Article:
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Of all the characters in Awakening, Kingston’s isolation is perhaps the saddest to write about. Whereas Barsch spent his childhood at his father’s side, and Alza has no memories of any previous companions, Kingston had grown used to isolation prior to the arrival of Barsch and Alza.

And then I took them away from him. An old man, wounded and alone, lost in a desert.

I am a terrible person.

However, I do not torment him without good reason. Kingston, as a character, fascinates me. Unlike Barsch and Alza, he has been alive for decades. He has seen and done more than both of them combined, and that checkered history has helped shape the hermit for better and for worse. Speaking as a writer, he is a goldmine. His past, which ranges from innocent child to weary soldier, provides an ample amount of scenes and themes to explore.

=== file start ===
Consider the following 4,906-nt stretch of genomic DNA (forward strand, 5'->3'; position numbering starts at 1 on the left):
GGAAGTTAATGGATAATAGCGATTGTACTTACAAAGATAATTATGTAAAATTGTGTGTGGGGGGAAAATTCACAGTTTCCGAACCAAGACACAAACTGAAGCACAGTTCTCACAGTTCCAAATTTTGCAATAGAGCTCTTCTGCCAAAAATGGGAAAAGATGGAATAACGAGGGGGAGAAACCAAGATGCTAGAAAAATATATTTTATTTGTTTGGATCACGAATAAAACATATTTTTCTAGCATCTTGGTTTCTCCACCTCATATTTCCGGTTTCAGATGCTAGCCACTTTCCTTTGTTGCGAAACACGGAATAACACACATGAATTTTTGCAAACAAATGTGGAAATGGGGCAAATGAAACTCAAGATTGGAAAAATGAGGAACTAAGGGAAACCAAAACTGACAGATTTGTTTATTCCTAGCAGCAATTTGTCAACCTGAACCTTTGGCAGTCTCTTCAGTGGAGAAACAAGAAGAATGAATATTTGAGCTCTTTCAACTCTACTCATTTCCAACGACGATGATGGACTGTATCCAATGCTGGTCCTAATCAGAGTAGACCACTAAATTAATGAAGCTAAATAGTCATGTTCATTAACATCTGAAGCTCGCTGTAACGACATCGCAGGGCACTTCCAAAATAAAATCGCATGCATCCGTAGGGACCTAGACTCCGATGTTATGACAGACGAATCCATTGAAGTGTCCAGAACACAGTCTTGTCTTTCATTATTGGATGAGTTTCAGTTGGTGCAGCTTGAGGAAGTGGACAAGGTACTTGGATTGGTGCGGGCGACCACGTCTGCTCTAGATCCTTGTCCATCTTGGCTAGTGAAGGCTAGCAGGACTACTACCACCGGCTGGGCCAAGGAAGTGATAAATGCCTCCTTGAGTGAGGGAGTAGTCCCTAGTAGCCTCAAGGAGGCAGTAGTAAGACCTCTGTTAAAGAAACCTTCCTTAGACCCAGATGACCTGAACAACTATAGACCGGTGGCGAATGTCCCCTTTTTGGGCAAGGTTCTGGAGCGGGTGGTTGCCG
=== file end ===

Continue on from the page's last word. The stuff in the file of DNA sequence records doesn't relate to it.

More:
He has fought, he has loved, he has lost. And even now, in his twilight years, he is experiencing new things.

And when I isolate him, I am able to focus more clearly on that junction point of past and present. He is able to lower his guard, and allow his thoughts to drift backwards in time, to a dark part of his life. This, in turn, leads to character development that would be much harder to do if he was constantly surrounded by other, more energetic characters.

Do not mourn the elderly, for they have lived lives that you could only dream of.

In the next Behind the Scenes, we reconnect with Maloch, the last member of our quartet, in “Kindred Spirits”. Look forward to it.

And remember, even if life beats you down, Never Lose Your Stride!

 

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